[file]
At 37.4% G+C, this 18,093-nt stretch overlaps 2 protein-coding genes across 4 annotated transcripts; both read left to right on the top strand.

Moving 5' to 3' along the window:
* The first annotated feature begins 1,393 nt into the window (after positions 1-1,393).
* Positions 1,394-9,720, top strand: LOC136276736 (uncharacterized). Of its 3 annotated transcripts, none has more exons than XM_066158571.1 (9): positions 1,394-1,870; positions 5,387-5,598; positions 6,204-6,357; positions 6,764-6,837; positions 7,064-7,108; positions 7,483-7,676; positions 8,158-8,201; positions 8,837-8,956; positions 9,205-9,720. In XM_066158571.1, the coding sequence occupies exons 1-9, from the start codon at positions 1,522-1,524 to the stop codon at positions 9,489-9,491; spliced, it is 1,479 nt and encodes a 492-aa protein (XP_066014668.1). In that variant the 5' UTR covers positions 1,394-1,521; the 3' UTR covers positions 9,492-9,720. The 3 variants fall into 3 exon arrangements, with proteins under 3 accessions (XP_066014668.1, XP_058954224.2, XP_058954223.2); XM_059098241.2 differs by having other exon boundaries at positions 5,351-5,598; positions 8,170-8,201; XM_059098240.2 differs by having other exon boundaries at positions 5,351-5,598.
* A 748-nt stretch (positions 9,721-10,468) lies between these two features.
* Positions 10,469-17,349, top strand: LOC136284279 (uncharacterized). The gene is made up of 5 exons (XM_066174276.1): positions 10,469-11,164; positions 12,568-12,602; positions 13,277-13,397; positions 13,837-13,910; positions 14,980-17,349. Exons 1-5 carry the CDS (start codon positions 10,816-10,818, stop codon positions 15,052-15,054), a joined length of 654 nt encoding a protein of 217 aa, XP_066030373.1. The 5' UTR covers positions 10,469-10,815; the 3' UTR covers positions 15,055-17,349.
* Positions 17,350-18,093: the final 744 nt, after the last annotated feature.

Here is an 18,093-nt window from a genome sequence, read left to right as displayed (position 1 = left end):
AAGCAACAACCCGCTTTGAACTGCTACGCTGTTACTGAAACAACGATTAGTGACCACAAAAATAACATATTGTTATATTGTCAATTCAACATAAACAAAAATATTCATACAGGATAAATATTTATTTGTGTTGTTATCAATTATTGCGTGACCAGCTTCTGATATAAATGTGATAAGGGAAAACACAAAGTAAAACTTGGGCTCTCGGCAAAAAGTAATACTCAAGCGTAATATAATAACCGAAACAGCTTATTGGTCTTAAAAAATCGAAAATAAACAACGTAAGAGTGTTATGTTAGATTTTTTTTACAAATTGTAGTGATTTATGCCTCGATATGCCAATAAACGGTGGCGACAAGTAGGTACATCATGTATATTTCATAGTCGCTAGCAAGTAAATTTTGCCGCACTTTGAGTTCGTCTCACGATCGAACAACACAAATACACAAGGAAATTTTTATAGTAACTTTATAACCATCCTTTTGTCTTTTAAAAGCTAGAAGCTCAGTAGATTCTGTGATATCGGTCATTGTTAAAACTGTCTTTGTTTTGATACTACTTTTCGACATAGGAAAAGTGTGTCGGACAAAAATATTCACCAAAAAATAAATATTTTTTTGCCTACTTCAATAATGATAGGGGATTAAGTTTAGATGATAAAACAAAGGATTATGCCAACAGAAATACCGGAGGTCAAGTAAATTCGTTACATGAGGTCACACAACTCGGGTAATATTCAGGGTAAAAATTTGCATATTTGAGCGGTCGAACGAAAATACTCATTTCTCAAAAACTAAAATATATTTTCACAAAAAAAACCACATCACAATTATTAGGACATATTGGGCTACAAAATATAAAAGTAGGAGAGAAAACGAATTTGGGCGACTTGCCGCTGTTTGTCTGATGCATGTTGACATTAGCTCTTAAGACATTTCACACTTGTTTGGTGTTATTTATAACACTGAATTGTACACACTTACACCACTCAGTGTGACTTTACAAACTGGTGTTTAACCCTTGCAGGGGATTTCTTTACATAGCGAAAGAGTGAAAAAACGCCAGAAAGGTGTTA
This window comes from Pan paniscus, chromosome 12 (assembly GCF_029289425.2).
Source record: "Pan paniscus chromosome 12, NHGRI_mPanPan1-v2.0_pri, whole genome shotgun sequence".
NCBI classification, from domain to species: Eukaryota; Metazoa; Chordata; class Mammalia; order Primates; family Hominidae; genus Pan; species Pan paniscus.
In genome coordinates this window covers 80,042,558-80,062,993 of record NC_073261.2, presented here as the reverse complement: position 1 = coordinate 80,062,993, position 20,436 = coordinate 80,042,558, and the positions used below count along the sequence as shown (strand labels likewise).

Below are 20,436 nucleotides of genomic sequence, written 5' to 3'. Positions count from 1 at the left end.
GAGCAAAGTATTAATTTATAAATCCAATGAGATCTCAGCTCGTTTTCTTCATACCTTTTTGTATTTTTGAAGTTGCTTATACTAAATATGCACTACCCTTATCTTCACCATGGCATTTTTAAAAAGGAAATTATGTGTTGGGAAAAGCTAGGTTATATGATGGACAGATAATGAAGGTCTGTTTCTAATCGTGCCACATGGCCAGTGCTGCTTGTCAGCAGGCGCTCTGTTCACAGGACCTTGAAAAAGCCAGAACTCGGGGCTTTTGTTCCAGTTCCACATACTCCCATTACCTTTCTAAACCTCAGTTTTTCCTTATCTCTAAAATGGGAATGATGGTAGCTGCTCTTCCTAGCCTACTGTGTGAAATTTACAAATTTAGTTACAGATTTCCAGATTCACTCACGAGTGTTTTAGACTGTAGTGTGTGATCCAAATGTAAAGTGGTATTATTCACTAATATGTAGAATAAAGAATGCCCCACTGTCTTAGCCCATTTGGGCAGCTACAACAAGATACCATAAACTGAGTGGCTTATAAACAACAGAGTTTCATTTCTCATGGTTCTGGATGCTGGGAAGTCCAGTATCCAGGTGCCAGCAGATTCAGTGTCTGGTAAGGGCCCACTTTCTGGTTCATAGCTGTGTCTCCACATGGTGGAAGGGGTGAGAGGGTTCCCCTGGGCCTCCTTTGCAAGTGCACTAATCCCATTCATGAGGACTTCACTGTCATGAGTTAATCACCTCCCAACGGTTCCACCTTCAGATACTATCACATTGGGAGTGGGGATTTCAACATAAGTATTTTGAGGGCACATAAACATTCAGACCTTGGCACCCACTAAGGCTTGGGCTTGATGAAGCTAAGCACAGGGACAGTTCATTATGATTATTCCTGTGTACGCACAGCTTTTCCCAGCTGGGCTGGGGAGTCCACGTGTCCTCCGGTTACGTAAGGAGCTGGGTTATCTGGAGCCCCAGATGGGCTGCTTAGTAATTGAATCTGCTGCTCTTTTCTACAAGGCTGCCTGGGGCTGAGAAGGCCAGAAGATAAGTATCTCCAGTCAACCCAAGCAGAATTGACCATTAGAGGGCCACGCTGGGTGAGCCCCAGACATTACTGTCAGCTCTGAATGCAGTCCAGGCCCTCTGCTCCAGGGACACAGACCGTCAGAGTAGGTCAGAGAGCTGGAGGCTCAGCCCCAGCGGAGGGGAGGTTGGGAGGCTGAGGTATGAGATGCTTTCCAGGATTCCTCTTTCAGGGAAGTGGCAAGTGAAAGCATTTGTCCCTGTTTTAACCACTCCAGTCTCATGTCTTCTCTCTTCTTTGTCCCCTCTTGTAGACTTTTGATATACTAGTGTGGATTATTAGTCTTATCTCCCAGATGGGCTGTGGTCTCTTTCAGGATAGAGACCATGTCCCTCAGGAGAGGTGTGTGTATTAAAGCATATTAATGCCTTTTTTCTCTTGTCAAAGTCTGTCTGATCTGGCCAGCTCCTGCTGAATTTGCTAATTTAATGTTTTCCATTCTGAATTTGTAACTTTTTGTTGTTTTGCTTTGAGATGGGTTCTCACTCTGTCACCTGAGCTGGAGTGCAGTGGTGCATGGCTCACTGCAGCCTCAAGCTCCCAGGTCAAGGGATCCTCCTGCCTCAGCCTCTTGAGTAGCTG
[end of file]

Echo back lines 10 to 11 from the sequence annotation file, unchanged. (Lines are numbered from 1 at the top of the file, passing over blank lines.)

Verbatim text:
This window comes from Pan paniscus, chromosome 12 (assembly GCF_029289425.2).
Source record: "Pan paniscus chromosome 12, NHGRI_mPanPan1-v2.0_pri, whole genome shotgun sequence".